When the TRACE option is used with the mpatrol library, statistics for all dynamic memory allocations, reallocations and deallocations are written to a tracing output file. The name of this file can be changed with the TRACEFILE option.
Only allocations, reallocations and deallocations are recorded. The intention of tracing is to gather concise details about each memory allocation event rather than complete information about some or all memory allocations. As a result, the mpatrol log files and profiling output files contain more detailed information about individual memory allocations, whereas the tracing output files contain a broader view of allocation behaviour throughout the entire program.
The file argument must be a valid mpatrol tracing output filename but if file is omitted then mptrace will use mpatrol.trace as the name of the tracing output file to use. If file is given as - then the standard input file stream will be used as the tracing output file.
A C source file containing a trace-driven memory allocation simulation program can be written with the --sim-file option. This program will have the identical memory allocation behaviour to the program which produced the original trace file. This option can be useful to use if you wish to determine which malloc library is most suitable to use for a specific application.
A trace file in Heap Allocation Trace Format (HATF) can also be written out by the mptrace command by using the --hatf-file option. It takes the name of the HATF trace file to be written as an argument and writes out the HATF version of the mpatrol tracing output file given as input when it is being processed. The HATF file format is an attempt to standardise trace file formats for memory allocation tracing, and is being developed by Benjamin Zorn and Richard Jones. There is a HATF DTD located in the extra directory in the mpatrol distribution.
The mptrace command will normally be built with GUI support on UNIX platforms that are running X Windows. This means that a graphical memory map display of the heap will be shown in a window every time mptrace is run with the --gui option. This display is updated every time a new event is read from the tracing output file and by default uses the colour red for internal heap memory (used by the mpatrol library), blue for unallocated heap memory, black for allocated memory and white for free memory. Options exist to change this colour scheme, as well as the dimensions of the drawing area and the window.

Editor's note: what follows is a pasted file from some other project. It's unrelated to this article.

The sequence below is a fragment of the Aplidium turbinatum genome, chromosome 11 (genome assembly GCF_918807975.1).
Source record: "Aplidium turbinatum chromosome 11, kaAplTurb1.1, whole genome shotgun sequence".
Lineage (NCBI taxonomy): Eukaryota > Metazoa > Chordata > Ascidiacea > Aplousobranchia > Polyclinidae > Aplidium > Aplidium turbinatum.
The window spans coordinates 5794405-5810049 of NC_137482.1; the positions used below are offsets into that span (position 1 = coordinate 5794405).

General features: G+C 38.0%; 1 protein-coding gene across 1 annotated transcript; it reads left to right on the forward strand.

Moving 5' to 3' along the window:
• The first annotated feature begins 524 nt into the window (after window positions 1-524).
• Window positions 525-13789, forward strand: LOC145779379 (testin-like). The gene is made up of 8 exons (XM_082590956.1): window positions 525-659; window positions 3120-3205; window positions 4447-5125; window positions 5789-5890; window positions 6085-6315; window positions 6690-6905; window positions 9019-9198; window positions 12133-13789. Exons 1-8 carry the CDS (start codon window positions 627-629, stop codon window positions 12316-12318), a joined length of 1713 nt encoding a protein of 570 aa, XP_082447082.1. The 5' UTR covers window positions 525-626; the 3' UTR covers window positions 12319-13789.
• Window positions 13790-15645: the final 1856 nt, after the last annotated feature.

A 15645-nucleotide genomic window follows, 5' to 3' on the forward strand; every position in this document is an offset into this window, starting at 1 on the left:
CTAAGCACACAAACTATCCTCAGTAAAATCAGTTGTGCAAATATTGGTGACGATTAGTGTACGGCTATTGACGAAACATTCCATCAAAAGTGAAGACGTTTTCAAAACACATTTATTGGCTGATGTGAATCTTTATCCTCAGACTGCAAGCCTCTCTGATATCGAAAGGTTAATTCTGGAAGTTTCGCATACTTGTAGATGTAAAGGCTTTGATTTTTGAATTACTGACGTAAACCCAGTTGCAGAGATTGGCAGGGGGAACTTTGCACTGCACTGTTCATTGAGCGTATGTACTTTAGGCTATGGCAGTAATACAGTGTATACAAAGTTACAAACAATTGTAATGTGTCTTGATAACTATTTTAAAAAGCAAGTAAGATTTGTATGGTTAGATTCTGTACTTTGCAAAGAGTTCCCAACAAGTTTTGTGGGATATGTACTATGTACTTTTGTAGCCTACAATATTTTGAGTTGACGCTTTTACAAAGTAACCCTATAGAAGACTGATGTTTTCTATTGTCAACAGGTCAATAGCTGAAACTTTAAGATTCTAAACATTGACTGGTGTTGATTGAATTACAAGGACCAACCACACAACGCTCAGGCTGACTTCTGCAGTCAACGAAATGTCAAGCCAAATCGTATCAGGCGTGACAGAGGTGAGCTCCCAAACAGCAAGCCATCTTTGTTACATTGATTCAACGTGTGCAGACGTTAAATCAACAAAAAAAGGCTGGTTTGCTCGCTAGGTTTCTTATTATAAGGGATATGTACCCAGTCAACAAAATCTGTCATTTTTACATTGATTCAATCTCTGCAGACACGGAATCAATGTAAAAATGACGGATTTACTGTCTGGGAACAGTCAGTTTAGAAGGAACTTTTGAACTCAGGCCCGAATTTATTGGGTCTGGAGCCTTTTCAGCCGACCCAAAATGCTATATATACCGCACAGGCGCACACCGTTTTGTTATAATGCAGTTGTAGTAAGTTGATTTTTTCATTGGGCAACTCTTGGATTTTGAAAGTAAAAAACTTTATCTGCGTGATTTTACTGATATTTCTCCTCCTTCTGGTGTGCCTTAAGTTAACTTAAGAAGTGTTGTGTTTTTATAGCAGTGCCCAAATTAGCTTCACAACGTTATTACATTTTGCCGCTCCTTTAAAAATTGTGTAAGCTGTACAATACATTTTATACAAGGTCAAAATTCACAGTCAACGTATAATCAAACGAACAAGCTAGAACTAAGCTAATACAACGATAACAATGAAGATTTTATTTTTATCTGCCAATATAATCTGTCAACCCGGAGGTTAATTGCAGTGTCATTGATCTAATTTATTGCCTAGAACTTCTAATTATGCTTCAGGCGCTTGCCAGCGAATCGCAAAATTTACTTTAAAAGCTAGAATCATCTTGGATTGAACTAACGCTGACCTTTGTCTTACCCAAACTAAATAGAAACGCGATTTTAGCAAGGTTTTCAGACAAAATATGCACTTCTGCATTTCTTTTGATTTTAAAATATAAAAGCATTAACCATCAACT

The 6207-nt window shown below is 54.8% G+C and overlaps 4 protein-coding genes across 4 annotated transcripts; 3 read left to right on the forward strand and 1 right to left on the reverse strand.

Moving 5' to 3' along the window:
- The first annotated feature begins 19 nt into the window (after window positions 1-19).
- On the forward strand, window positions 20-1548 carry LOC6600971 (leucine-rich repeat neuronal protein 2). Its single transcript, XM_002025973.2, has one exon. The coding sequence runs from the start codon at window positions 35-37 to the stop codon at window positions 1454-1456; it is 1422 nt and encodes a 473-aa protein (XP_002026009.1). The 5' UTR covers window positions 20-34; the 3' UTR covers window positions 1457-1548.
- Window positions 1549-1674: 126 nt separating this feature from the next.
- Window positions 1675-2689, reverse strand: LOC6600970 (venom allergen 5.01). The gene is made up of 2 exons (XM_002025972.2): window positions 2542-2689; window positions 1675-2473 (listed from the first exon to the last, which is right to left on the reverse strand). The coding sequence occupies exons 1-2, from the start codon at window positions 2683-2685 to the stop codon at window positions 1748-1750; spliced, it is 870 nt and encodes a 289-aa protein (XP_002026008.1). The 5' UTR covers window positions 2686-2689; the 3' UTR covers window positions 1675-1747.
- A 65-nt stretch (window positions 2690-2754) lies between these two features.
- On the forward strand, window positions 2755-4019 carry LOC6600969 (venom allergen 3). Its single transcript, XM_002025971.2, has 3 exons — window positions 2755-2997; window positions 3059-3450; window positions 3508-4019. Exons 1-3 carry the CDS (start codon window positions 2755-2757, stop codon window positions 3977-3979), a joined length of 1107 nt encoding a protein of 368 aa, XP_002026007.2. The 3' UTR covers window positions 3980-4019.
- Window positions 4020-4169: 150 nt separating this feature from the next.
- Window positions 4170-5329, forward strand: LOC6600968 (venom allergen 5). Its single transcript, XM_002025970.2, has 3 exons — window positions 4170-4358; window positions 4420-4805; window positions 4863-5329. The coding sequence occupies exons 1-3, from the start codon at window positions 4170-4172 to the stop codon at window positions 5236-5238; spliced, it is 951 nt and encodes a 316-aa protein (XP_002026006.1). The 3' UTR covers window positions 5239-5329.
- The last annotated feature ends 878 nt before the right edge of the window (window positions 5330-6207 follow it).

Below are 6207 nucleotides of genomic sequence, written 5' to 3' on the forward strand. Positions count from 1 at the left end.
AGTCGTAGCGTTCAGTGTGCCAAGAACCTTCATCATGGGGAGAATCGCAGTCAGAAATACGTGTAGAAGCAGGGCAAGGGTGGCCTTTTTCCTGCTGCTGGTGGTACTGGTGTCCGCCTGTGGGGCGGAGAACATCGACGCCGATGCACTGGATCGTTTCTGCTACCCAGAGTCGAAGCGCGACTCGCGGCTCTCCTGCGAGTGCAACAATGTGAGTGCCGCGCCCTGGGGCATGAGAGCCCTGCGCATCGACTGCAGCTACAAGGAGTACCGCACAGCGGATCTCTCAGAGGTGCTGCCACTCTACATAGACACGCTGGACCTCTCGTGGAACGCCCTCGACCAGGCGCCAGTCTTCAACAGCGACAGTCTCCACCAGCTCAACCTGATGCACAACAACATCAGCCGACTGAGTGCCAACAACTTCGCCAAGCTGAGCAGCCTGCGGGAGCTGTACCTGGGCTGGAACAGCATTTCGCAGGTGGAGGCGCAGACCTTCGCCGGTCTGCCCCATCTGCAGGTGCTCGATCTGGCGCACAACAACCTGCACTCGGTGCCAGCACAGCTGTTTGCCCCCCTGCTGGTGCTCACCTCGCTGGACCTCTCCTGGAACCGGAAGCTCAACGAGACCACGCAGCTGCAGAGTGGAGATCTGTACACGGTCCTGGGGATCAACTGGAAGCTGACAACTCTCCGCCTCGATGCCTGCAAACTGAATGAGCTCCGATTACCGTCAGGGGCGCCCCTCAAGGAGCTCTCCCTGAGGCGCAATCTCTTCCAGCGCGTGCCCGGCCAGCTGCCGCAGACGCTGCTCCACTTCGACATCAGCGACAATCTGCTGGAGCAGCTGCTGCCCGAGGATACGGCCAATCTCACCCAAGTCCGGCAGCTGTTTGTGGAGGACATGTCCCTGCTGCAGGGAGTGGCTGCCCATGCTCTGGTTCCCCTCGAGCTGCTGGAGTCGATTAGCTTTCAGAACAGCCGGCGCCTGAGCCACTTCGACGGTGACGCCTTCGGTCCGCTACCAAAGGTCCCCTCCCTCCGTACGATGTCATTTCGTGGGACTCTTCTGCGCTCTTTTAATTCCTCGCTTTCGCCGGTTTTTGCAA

By default, it is assumed that the start address of the first event that appears in the tracing output file is the base address of the memory map displayed in the window. If the heap grows downwards then this assumption will be incorrect (since nothing will be displayed) and so the --base option must be used to specify a reasonable lower bound for the final memory map. In addition, the visible address space displayed in the memory map is fixed to a certain size (4 megabytes by default), but this can be changed with the --space option. A small delay can also be added after drawing each memory allocation event through the use of the --delay option.
Note that any options that are specific to the GUI version of mptrace are read by the X command line parser rather than directly by mptrace. As a result they are parsed according to X toolkit rules and do not appear in the quick-reference option summary produced by the --help option. The application class for setting mptrace X resources is called MPTrace.
The idea for graphically displaying a memory map of the heap comes from the xmem tool supplied with the University of Toronto Computer Systems Research Institute malloc library, written by Mark Moraes. However, the documentation for that tool remarks that it was written as a quick and dirty hack. The mptrace command is hopefully more stable and contains a lot more functionality.
The mpatrol manual and reference card.
This library is free software; you can redistribute it and/or modify it under the terms of the GNU Library General Public License as published by the Free Software Foundation; either version 2 of the License, or (at your option) any later version.
This library is distributed in the hope that it will be useful, but WITHOUT ANY WARRANTY; without even the implied warranty of MERCHANTABILITY or FITNESS FOR A PARTICULAR PURPOSE. See the GNU Library General Public License for more details.
You should have received a copy of the GNU Library General Public License along with this library; if not, write to the Free Software Foundation, Inc., 59 Temple Place, Suite 330, Boston, MA 02111-1307, USA.